10. These images are lovely and illustrate tracery beautifully. I especially like the shadow on the snow…excellent! Thanks for hosting.

  11. Wonderful examples. I love your cathedral photos! This was certainly a more difficult one for me to translate to the garden but I found what I could. It is good to be stretched!

  12. I keep thinking I’m done with winter/early spring but then I see something like this and almost look forward to autumn’s theft of foliage. Pretty impressive you can make me feel that way when we’re still in the hypnotic and feverish chartreuse budding leaf stage!

  13. My favorite post of yours so far.

  14. b-a-g says:

    Well done Donna – I wasn’t sure if using a random word generator to select your W4W was a good idea, but you proved me wrong. I totally understand what tracery means now!

  15. Kala says:

    I would never thought of the arch of the cathedral being associated with nature. Interesting post.

    • Many architectural forms over many design periods in time were inspired through nature. I usually don’t address this on a garden blog though. Usually it is a stretch to see the association. But with arches, they have a structural connection, just as a tree supports the canopy, the buttresses and arches support the structure and roof. Often the ribs (like branches) were exaggerated to reinforce the form.

  16. Patty says:

    I have often admired and considered the veining in plants and butterfly wings but never took it to the next steps, trees and cathedrals. Very interesting post. Perhaps related – looking at the patterns on seashells when held up to the light.

  17. Beautiful photos as usual – the cathedral looks amazing.

  18. Marguerite says:

    I never would have thought of cathedrals in comparison to trees but I see what you mean. I love the way light and shadows play in the winter snow, beautiful images.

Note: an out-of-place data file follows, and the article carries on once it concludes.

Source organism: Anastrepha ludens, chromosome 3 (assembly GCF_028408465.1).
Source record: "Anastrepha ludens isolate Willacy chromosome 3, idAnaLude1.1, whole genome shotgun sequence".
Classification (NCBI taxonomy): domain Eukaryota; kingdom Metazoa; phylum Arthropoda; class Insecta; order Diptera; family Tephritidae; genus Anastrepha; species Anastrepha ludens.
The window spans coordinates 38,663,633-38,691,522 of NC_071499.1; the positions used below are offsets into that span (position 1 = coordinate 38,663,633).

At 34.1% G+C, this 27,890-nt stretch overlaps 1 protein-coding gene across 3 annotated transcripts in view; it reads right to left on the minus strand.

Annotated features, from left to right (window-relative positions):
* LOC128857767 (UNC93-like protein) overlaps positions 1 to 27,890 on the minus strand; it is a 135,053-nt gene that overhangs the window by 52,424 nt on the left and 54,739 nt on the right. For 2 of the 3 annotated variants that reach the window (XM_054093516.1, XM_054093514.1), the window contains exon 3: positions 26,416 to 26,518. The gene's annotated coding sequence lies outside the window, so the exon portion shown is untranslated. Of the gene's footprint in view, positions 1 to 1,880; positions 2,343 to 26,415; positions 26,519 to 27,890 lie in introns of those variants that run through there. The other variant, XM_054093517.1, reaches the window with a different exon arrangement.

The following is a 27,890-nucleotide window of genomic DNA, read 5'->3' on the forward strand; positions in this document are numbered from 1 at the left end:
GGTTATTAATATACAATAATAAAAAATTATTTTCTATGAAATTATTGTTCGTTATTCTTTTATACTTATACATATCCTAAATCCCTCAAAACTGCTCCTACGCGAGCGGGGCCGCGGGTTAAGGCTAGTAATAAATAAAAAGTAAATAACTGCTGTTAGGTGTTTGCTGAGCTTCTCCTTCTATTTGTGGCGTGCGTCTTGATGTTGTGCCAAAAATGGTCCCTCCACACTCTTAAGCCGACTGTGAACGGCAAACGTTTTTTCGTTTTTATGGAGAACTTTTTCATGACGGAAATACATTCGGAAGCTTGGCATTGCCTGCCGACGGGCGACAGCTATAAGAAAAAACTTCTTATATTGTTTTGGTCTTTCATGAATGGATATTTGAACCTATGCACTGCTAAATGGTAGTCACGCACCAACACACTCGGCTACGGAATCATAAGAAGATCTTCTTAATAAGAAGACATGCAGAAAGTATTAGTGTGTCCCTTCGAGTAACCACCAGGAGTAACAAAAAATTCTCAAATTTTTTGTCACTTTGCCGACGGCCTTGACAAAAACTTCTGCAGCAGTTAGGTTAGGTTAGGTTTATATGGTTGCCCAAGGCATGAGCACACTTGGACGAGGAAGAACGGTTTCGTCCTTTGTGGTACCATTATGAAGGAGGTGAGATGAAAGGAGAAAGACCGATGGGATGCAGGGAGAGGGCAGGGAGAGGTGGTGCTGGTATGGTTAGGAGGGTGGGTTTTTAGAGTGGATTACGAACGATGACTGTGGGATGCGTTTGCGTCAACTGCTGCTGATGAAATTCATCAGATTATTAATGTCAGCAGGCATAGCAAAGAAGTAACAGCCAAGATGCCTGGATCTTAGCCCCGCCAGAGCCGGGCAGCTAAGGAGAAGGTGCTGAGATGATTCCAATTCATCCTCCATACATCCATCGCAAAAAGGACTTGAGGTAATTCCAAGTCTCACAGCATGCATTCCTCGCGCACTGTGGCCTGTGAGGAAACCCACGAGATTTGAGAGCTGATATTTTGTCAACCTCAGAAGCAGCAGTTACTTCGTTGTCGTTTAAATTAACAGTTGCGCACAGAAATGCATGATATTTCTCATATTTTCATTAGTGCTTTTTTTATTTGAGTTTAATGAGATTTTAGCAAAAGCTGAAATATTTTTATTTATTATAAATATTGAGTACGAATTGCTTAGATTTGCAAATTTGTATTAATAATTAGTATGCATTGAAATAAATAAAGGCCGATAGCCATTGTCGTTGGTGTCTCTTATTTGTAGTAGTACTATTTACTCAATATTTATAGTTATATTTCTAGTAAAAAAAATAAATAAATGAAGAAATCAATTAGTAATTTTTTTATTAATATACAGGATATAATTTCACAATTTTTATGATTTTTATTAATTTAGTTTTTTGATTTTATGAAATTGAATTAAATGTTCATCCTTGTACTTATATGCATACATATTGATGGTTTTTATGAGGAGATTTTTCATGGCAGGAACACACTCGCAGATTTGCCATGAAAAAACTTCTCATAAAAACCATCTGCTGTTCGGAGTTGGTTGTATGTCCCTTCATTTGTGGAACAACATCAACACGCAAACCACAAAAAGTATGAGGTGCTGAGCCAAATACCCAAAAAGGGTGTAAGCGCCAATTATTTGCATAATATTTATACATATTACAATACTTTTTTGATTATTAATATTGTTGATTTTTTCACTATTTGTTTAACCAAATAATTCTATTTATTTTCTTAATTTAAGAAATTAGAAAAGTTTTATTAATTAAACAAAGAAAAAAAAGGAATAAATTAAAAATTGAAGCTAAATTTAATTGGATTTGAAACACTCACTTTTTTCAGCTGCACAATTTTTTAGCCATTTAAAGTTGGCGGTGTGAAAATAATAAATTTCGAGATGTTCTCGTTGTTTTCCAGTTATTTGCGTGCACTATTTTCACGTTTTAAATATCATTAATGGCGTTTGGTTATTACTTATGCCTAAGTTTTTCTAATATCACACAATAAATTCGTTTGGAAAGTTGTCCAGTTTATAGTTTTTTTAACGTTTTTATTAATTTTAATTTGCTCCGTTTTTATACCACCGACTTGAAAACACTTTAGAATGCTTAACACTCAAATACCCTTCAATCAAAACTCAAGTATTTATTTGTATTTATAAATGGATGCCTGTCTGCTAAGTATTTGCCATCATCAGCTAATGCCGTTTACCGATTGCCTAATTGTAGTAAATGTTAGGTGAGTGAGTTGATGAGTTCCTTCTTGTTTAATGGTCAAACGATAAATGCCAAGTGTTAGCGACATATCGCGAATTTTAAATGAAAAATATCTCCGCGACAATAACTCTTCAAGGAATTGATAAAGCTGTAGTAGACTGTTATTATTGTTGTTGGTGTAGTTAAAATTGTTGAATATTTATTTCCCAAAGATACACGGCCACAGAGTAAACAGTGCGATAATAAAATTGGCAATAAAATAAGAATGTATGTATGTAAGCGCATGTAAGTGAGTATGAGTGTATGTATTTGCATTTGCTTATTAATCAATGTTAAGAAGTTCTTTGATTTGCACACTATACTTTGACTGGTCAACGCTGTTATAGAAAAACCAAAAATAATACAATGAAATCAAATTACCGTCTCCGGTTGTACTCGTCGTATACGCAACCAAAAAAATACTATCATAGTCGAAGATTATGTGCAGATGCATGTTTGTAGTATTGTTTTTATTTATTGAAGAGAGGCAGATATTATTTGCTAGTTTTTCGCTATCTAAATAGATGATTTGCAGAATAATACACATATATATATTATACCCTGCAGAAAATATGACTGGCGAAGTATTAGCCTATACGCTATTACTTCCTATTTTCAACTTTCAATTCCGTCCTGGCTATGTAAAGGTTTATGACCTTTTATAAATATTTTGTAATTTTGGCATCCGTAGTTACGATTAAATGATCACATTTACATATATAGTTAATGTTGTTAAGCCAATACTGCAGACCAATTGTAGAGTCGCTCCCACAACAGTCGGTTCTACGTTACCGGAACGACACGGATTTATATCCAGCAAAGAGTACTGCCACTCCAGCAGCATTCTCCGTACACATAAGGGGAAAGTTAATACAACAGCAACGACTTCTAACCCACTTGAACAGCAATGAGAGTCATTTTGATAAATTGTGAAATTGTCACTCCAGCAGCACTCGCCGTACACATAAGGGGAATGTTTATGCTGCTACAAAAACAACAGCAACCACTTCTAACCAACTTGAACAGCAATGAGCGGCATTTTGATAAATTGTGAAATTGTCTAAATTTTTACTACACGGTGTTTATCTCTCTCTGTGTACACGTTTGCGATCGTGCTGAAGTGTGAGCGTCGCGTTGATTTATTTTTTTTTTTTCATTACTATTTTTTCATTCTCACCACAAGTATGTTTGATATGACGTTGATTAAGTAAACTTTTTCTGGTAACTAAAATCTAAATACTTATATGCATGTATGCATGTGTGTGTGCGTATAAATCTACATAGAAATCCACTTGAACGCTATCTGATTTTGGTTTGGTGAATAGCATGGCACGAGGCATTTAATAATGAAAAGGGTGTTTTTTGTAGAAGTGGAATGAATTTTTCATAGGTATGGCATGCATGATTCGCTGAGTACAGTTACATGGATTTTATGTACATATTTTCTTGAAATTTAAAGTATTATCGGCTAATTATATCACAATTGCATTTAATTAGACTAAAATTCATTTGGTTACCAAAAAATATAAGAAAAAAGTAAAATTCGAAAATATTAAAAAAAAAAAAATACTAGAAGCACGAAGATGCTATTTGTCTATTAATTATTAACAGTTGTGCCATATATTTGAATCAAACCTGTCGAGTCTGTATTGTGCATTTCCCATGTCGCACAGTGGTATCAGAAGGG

19. helensadornmentsblog says:

    I’m a glass person so I really enjoyed the information on light and reflections. Great post!

  20. Brian Comeau says:

    Thanks for teaching me a new term. The shots of the Cathedral are gorgeous and I really love the shot of the sunflower from behind. Terrific capture of the shadows on the snow!

  21. Dear Donna, Stunning pictures that teach so much about tracery. It’s impossible to pick a favorite. Thank you for hosting this meme. P. x

  22. What a beautiful post. I never really thought about the correlation of towering trees in a forest to the vaulted ceilings over naves in churches and cathedrals. I can certainly see it now though.

  23. You are a masterful photographer and teacher, Donna. This is a beautifully conceived and illustrated post.

  24. sergioslandscaping says:

    Your comparison of trees and plants with cathedrals are just divine. One would indeed stop and think of your wonderful descriptions and compare. Being in the lawn maintenance Phoenix industry, we encounter various plants daily and this post is so inspiring, it makes us thankful to be in such line of work.